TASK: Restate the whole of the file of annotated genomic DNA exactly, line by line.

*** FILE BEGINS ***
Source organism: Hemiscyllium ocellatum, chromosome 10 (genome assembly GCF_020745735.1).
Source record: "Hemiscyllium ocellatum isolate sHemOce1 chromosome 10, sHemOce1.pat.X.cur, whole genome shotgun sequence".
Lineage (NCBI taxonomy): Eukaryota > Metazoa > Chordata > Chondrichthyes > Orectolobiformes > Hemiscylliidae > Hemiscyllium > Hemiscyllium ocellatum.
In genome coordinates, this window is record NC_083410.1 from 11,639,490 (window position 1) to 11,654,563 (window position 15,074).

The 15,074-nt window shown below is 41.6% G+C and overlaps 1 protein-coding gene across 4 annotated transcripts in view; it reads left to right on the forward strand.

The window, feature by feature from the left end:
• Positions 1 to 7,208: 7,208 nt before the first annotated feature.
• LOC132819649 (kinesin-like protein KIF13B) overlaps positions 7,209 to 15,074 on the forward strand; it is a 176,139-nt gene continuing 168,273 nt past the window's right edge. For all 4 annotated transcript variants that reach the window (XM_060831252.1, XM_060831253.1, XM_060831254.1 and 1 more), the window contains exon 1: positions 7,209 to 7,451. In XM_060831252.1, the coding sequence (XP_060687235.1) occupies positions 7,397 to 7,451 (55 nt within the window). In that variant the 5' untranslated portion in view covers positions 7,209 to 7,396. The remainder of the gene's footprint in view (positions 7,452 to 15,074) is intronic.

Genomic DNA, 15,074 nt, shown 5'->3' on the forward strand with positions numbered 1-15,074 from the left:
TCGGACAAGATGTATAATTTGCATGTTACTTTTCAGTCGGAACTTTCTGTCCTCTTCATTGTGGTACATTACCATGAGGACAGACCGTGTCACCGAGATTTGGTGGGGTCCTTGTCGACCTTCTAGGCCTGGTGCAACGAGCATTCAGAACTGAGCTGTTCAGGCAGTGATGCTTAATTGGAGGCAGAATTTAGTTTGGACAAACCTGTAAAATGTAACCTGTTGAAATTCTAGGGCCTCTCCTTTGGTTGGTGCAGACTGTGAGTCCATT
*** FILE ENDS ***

Source organism: Hemiscyllium ocellatum, chromosome 10 (genome assembly GCF_020745735.1).
Source record: "Hemiscyllium ocellatum isolate sHemOce1 chromosome 10, sHemOce1.pat.X.cur, whole genome shotgun sequence".
Lineage (NCBI taxonomy): Eukaryota > Metazoa > Chordata > Chondrichthyes > Orectolobiformes > Hemiscylliidae > Hemiscyllium > Hemiscyllium ocellatum.
In genome coordinates, this window is record NC_083410.1 from 11,639,490 (window position 1) to 11,654,563 (window position 15,074).

The 15,074-nt window shown below is 41.6% G+C and overlaps 1 protein-coding gene across 4 annotated transcripts in view; it reads left to right on the forward strand.

The window, feature by feature from the left end:
• Positions 1 to 7,208: 7,208 nt before the first annotated feature.
• LOC132819649 (kinesin-like protein KIF13B) overlaps positions 7,209 to 15,074 on the forward strand; it is a 176,139-nt gene continuing 168,273 nt past the window's right edge. For all 4 annotated transcript variants that reach the window (XM_060831252.1, XM_060831253.1, XM_060831254.1 and 1 more), the window contains exon 1: positions 7,209 to 7,451. In XM_060831252.1, the coding sequence (XP_060687235.1) occupies positions 7,397 to 7,451 (55 nt within the window). In that variant the 5' untranslated portion in view covers positions 7,209 to 7,396. The remainder of the gene's footprint in view (positions 7,452 to 15,074) is intronic.

Genomic DNA, 15,074 nt, shown 5'->3' on the forward strand with positions numbered 1-15,074 from the left:
TCGGACAAGATGTATAATTTGCATGTTACTTTTCAGTCGGAACTTTCTGTCCTCTTCATTGTGGTACATTACCATGAGGACAGACCGTGTCACCGAGATTTGGTGGGGTCCTTGTCGACCTTCTAGGCCTGGTGCAACGAGCATTCAGAACTGAGCTGTTCAGGCAGTGATGCTTAATTGGAGGCAGAATTTAGTTTGGACAAACCTGTAAAATGTAACCTGTTGAAATTCTAGGGCCTCTCCTTTGGTTGGTGCAGACTGTGAGTCCATT